African Journal of
Agricultural Research

  • Abbreviation: Afr. J. Agric. Res.
  • Language: English
  • ISSN: 1991-637X
  • DOI: 10.5897/AJAR
  • Start Year: 2006
  • Published Articles: 6849

Full Length Research Paper

Levels of the amino-acid lysine in rations for broilers

Aurélio Ferreira Borges
  • Aurélio Ferreira Borges
  • Federal Institute of Education Science and Technology in Rondonia State, Brazil.
  • Google Scholar

  •  Received: 15 February 2017
  •  Accepted: 19 June 2017
  •  Published: 13 July 2017


Synthetic amino acid supplementation has provided facilities in the adjustment of feed formula, making it possible to obtain the required levels of essential amino acids. Lysine is pronounced the second greatest restrictive amino acid in broiler nutrition. The synthetic amino acid lysine is used as the orientation amino acid in poultry for the reason that it is mainly consumed for protein synthesis. In order to characterize the requirements of lysine, 240 male broilers of the lineage Avian Farms were kept in an environment with average temperature of 25.6°C. The 22 to 42 days old broilers presented initial average weight of 541 ± 3.6 g. The basal ration contained 19.57% of crude protein (CP), 3100 kcal of metabolizable energy (ME)/kg and 0.88% of total lysine, which was supplemented with 0.000, 0.076, 0.153, 0.230 and 0.306% de L-lysine hydrochloric acid (HCL), resulting in rations with 0.88, 0.94, 1.00, 1.06 and 1.12% of total lysine. The experimental design was completely randomized with five treatments of total lysine, six repetitions and eight broilers per repetition. During experiments, the temperature was kept at 25.6 ± 0.24°C, relative moisture ate 68.4 ± 6.30%, black globe temperature at 25.7 ± 0.25°C and the wet-bulb globe temperature (WBGT) at 74  ±  0.6°C. Treatments influenced the absolute weight of carcass, breast with bone, leg, thigh, abdominal fat and relative weight of breast with bone. Lysine levels had a quadratic effect over the food conversion (FC), which increased up to the level 1.03% of total lysine. Lysine levels had a quadratic influence over the weight gain (WG), which increased up to the level 1.05% of total lysine.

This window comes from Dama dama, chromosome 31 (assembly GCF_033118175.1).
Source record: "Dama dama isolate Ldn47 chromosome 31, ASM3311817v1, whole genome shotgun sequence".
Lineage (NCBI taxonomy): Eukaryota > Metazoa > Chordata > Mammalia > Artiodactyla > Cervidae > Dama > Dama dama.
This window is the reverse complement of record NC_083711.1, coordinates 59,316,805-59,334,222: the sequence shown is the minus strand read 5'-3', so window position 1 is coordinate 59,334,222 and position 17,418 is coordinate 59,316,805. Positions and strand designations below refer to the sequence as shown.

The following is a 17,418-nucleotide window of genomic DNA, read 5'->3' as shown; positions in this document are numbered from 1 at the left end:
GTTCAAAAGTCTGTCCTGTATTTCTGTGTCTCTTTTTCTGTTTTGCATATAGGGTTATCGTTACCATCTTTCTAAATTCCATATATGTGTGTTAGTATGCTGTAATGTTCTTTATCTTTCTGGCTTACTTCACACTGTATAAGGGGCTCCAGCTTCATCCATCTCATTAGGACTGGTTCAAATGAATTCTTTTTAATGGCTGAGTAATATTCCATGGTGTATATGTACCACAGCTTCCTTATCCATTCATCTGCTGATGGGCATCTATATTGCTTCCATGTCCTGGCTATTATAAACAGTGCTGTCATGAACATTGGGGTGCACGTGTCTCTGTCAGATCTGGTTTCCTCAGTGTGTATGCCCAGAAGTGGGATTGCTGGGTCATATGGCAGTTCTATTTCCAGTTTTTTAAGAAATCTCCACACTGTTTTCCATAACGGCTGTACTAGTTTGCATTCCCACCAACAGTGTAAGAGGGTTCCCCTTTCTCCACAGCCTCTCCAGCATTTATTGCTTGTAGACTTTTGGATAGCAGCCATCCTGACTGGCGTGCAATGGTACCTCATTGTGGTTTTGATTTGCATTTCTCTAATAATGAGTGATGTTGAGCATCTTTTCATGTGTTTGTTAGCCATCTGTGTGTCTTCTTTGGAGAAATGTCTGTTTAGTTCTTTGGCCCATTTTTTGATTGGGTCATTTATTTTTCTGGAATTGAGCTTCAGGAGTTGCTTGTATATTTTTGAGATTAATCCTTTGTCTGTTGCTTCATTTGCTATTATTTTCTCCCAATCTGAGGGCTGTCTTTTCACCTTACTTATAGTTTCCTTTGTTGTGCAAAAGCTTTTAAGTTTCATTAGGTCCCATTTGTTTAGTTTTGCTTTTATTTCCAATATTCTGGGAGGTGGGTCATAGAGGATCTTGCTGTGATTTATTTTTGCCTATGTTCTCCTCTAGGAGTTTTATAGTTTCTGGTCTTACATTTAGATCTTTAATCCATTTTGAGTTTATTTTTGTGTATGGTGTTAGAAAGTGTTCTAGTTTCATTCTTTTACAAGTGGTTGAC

Key words: Chickens for meat production, growth phase, lysine, thermal environment.